Computer Graphic Artist & Production Foreman The Daily Athenaeum is now accepting applications in the Production “Department for Computer Graphic Artist & Production Foremen. Experience Preferred Adobe InDesign, Photoshop & Flash Apply at 284 Prospect Street Bring Class Schedule EOE


SPORTS WVU shocked by Panthers CONTACT US 304-293-5092 ext. 3 |

Monday February 7, 2011



Mountaineers Team loses lead need the fight in final minutes

Liz Repella had to hold back tears at the podium following No. 14 West Virginia’s 60-53 loss to Pittsburgh Saturday. For nearly three minutes, she had to answer questions from the media as to why her team just allowed its fierce rival to end a 31-game home winning streak. The reality is, though, she is last that should have to answer those questions. Repella’s 21-point, eight-rebound performance brought the Mountaineers back into the game with the Panthers after trailing for the majority of the game. When West Virginia tied up the game, Repella, the face of the program and senior leader, was firing up her teammates over the loud cheers of the pink-clad 8,025 in attendance. “We need to bring that energy. It hasn’t really been there,” Repella said. “We have to find it and bring it every game, or we’re going to continue to get beat.” Even though it looked like a West Virginia comeback was meant to be after pulling ahead by four with more than two minutes to play, it just didn’t go the Mountaineers’ way. Then again, nothing has been going West Virginia’s way over the past two weeks. It seemed as if the loss to a Pittsburgh team that entered Saturday’s game with a losing record poured salt all over the wounded Mountaineers. There’s a silver lining for this team, though. There is more than a month remaining for this team to fix everything. At least now it seems, following the team’s first home loss since Feb. 24, 2009, the Mountaineers have picked up the wake-up call.

The No. 14 West Virginia women’s basketball team had a 51-49 lead with 3:19 remaining following two free throws by forward Madina Ali. It was the first lead for the Mountaineers since they led 2-0. After an Ali steal on the defensive end, senior guard Sarah Miles hit a jump shot to beat the clock and give the Mountaineers their biggest lead of the day, 53-49, with 2:40 left. Saturday’s game against Pittsburgh, though, showed how quick things can change. The Panthers finished the game on an 11-0 run in the final 2:12 for the 60-53 win to stun the Mountaineers and their third-largest crowd in program history of 8,025. “The crowd took us out of it, and we kind of were in awe listening to the 8,000 people,” said Pitt head coach Agnus Berenato. “There was never a thought in my mind that we were going home with a loss.” The loss snaps a 31-game home court winning streak for West Virginia. Pittsburgh took advantage of a struggling West Virginia offense and jumped out to an early first-half lead. The Mountaineers shot just 30.8 percent from the field for the game, including going a stretch of 8:55 in the first half without a basket. “We couldn’t make it in a lake in the first half,” said West Virginia head coach Mike Carey. “We don’t have a big margin for error, and we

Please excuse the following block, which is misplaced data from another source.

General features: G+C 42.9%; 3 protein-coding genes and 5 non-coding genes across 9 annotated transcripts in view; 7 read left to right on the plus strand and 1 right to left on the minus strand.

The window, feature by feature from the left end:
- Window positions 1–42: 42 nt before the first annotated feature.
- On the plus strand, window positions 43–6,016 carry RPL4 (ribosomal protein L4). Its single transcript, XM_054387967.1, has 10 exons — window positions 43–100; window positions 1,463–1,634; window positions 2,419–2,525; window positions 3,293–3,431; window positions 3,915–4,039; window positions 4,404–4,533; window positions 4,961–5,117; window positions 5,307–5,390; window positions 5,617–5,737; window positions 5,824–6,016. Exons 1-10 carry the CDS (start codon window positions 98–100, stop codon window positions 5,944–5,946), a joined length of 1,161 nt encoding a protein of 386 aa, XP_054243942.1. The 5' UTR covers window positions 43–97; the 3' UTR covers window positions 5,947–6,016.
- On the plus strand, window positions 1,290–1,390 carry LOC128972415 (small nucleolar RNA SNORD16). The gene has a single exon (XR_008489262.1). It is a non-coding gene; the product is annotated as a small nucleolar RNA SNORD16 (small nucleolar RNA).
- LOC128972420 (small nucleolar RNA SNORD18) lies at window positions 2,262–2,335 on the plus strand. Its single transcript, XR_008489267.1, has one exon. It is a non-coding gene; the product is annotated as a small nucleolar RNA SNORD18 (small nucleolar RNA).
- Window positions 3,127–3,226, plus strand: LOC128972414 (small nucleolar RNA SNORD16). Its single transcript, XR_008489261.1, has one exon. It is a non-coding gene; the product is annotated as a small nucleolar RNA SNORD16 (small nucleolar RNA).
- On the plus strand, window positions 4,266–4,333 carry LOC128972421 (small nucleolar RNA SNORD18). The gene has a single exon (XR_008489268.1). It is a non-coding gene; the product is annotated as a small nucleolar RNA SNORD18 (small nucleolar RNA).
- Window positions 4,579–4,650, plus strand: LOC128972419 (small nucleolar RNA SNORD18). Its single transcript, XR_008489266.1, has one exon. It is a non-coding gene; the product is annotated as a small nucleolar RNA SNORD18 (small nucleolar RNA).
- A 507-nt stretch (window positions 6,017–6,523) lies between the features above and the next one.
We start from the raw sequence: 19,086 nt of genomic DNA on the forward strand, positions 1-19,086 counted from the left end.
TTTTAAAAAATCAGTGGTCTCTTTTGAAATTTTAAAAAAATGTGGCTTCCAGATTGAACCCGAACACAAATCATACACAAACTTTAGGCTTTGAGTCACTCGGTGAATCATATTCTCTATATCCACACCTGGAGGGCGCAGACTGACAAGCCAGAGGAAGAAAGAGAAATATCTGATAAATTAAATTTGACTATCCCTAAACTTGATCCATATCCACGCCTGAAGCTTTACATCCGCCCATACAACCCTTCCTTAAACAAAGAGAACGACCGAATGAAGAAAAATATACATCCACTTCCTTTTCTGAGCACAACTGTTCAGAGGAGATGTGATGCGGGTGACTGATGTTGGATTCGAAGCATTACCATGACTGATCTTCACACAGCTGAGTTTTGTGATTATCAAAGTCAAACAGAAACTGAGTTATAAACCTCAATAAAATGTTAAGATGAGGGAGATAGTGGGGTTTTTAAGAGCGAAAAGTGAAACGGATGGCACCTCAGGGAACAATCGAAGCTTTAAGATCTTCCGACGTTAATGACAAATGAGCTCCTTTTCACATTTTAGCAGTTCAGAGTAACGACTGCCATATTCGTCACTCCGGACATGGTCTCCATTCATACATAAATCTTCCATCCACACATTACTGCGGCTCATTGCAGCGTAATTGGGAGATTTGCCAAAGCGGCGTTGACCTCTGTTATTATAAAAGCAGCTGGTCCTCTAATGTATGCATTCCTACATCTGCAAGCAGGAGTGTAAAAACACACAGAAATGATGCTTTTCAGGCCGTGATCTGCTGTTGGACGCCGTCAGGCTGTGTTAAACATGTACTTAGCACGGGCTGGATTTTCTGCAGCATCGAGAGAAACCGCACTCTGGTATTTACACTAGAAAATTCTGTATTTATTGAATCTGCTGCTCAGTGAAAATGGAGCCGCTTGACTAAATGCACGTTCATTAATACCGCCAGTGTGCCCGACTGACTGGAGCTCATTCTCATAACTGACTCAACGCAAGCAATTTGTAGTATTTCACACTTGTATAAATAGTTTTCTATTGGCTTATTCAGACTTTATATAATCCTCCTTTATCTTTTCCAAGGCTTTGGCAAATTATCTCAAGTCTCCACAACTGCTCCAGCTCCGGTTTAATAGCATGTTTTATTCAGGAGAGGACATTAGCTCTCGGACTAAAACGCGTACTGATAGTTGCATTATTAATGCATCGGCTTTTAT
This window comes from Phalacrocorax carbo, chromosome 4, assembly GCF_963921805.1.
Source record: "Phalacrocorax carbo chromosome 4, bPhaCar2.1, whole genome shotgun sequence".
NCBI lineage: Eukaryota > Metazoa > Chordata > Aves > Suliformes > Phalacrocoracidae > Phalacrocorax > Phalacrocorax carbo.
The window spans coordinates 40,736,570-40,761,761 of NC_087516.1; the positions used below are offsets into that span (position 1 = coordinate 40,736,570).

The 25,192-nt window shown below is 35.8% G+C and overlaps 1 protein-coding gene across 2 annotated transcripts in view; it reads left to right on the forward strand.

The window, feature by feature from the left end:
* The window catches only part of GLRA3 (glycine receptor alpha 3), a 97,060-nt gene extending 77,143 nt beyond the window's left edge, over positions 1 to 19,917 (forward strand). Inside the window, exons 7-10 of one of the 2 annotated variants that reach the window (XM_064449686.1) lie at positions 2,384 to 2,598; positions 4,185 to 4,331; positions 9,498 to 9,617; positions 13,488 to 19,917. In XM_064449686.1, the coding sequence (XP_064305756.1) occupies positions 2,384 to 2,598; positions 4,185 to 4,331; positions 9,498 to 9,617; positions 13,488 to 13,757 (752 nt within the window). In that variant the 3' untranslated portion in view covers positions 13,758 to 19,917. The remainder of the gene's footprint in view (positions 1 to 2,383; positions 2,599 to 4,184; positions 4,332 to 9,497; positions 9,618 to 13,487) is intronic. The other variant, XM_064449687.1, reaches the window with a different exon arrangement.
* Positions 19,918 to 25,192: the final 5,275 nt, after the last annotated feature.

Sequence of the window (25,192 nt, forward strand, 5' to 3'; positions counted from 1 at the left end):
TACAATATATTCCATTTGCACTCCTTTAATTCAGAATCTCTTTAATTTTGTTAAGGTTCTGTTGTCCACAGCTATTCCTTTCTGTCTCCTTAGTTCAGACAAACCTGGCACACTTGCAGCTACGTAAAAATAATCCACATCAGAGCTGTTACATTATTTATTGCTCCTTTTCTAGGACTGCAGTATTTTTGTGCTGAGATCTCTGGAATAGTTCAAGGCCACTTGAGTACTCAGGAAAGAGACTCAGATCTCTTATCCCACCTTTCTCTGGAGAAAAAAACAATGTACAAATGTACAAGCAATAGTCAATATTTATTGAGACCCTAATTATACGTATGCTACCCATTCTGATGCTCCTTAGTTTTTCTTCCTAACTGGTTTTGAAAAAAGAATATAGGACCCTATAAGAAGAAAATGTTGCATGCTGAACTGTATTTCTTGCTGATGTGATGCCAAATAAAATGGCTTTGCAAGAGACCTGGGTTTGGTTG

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Mountaineers let down largest crowd of season

By John Terry Multimedia Editor

By Matthew Peaslee Sports Writer


West Virginia’s Vanessa House drives past Pittsburgh’s Taneisha Harrison during the Mountaineers’ 60-53 loss to the Panthers at the WVU Coliseum Saturday. The loss ended WVU’s home court winning streak of 31 games.

The players couldn’t help but take notice. The third-largest crowd in West Virginia women’s basketball history was on hand to watch the No. 14 Mountaineers host rival Pittsburgh Saturday at the WVU Coliseum. The crowd of 8,025 fans made the Coliseum the loudest it has been all season. Some even said it was more intimidating than most WVU men’s basketball games this year. West Virginia’s Vanessa House said she noticed a sign in section 62 of the upper bowl of the Coliseum that read “VANESSA,” which was displayed by a a group of her friends. It was the first time this season where the upper level sections of the Coliseum had fans sitting in them. But when the game was over, the Panthers, who entered the game with a 2-6 Big East Conference record, upset the Mountaineers 60-53, marking WVU’s third loss in its last four games. “They came to see you win,” said West Virginia senior Liz Repella. “It hurts to lose anytime, especially on your home court in front of a record crowd.” The attendance fell just 235 people short of the second highest all-time record. The largest crowd ever to see a women’s basketball game at the Coliseum was 8,307 against DePaul on Feb. 16, 2008. A crowd of 8,628 was on hand when WVU beat Clemson on March 22, 1992 – the second-largest crowd in West Virginia women’s basketball history. Like the Mountaineers’ record-setting day against DePaul in 2008, Saturday’s game was chosen as the fourth annual WBCA Pink Zone Event, where both teams dressed in pink uniforms and pink shoes to help increase breast cancer awareness. Pittsburgh head coach Agnus Berenato said she could see the crowd’s effect on the game. “I thought everybody on the court would get caught up in the crowd. I even said it would not

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Men host No. 4 Pittsburgh BY TONY DOBIES SPORTS EDITOR